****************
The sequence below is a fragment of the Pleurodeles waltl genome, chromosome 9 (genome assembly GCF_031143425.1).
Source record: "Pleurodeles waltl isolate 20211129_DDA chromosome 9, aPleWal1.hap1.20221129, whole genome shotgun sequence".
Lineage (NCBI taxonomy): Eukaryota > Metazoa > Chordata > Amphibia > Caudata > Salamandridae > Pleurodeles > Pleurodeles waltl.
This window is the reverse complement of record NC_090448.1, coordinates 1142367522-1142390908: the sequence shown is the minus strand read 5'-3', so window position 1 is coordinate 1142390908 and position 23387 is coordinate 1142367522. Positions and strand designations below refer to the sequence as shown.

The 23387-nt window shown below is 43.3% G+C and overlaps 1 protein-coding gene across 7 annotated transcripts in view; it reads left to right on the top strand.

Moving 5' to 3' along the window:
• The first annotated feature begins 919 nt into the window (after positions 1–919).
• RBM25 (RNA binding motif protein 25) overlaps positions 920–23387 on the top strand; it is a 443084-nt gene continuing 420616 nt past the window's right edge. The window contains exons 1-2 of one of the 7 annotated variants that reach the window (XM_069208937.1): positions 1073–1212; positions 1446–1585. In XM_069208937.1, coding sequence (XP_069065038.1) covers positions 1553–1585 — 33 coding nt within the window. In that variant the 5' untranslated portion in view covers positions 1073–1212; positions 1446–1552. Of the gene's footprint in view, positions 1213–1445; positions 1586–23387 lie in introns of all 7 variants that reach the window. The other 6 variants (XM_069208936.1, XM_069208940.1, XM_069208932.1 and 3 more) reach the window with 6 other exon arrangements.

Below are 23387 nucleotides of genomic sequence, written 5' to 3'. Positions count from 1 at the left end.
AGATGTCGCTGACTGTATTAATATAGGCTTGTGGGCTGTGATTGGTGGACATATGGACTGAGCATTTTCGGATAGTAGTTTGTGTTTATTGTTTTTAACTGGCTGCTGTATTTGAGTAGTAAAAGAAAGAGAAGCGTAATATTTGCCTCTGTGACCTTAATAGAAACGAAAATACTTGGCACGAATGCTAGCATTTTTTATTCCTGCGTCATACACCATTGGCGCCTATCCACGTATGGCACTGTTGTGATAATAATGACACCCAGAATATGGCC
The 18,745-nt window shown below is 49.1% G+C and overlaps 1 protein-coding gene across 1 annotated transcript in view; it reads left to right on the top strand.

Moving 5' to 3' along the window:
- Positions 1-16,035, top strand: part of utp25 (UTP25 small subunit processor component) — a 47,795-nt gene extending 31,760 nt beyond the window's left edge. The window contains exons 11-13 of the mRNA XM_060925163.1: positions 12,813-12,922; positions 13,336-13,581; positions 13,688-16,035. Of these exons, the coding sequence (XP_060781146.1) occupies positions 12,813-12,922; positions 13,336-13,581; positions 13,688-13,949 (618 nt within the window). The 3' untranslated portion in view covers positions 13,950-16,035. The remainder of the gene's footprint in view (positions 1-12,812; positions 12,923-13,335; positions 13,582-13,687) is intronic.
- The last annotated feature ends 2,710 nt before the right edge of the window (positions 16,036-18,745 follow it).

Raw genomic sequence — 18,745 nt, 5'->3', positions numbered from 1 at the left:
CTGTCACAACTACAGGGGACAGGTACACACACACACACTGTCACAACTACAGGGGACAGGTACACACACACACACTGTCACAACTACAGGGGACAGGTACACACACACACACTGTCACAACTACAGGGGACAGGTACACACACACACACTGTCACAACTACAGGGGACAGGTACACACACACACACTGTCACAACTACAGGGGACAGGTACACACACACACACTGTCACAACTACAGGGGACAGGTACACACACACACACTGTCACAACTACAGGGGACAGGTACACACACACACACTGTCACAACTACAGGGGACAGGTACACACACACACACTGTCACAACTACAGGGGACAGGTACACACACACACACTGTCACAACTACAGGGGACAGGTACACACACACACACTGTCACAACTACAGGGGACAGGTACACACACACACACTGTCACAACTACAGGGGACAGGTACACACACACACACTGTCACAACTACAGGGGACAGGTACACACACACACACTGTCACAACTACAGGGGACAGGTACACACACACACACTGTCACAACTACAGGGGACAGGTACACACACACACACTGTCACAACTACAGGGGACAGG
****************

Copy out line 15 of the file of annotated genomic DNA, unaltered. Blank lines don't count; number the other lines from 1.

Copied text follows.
Raw genomic sequence — 18,745 nt, 5'->3', positions numbered from 1 at the left: